It also means, particularly in your one-to-ones, there are no bounds to what you can talk about – suicidal feelings, relief, anger – it’s all welcome and invited here. Your practitioner can support you with difficult relationships after your loss, problems with work or accessing other services. We understand the importance of all aspects your health during your loss and do what we can do help you feel understood and connected to people outside our service. Lifting that silence around suicide bereavement is of upmost important to our mental wellbeing and health. People who have used our service describe finally feel a sense of belonging after their loss. There is something so powerful about sharing something about your experience that you’ve sat and struggled with alone, perhaps for years… and be met with other people not just understanding but perhaps sharing their own version of that experience. We have a full timetable of peer support groups and workshops, all of which are running weekly over Zoom at the moment.
We understand joining a new and unfamiliar group can be daunting and anxiety-provoking, which is why we do what we can to ease that experience for you. You don’t have to speak or share in the group if you don’t want to, you can turn your camera off if you need a break and our there are always 2 facilitators there should you need a one-on-one chat. We also try to make our groups feel like an informal and relaxed place to be, we chat about our bereavement and difficult experiences, but we can also have a laugh and a joke too!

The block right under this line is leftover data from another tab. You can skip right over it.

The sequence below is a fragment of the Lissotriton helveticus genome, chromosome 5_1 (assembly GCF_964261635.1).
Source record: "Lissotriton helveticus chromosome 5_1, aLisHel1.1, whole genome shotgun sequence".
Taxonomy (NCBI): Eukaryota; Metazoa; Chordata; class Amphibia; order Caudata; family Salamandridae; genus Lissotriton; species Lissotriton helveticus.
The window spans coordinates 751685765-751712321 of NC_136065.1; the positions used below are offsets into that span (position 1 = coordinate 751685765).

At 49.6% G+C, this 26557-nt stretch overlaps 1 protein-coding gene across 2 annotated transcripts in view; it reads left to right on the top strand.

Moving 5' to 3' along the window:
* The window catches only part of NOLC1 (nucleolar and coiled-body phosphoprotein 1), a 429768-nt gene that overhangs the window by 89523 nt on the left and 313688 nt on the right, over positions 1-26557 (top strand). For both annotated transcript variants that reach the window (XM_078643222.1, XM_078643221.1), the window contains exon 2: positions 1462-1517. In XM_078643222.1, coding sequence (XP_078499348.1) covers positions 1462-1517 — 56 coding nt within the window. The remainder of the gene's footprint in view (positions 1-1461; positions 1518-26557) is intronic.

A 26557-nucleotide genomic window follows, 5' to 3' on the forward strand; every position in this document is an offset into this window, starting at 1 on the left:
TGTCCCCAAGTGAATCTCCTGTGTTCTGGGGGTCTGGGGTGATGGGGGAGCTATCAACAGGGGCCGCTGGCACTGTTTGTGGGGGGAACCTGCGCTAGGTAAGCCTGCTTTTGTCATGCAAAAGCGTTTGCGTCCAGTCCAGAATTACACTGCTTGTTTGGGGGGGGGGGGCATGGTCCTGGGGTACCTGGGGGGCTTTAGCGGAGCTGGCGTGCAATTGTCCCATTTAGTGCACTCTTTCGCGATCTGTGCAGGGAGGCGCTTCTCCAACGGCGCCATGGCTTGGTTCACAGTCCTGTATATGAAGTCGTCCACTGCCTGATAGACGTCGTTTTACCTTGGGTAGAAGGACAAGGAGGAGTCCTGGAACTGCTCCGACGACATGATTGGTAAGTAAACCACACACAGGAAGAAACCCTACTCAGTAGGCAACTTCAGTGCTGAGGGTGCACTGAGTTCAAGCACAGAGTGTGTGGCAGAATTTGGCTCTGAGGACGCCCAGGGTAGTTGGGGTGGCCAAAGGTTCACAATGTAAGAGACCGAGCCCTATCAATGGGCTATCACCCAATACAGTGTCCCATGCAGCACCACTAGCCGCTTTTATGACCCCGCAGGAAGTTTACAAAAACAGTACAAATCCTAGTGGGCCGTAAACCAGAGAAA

2. Grief after suicide affects our physical health too
Experiencing grief affects the whole of our being – mental, physical, emotional, social… It’s important to understand what’s happening inside of us so we can validate our experience, and communicate our needs to others (like our employers, loved ones, GP etc.) As suicide bereavement is regarded as a traumatic loss, we can go into something called ‘fight or flight’ mode. This is an evolutionary response, which means systems in our bodies are activated to help us physically deal with the stress of our experience. For you, this can feel like your heart racing or anxiety-like symptoms, memory loss, difficult thinking clearly, upset your appetite, sleep (the list goes on and it’s different for everyone). This is why it is so important to take care of yourself in whatever way you need to after your loss.
Our service has developed workshops to help you learn about this response in more depth and explore how your grief feels for you, in your body (because again, everyone is different) We currently have sessions about ‘Understanding Triggers’ after your loss which goes into details of what exactly might be going on in your brain and body whilst you’re grieving, and how this can be triggered day-to-day. We also have workshops dedicated to helping you with Self-Care, as well as Coping with Anniversaries and Significant Dates after your loss. The aim of these workshops is to help you learn about and explore these parts of your experience, and empower you to build your own ways of looking after yourself – because you really do deserve to!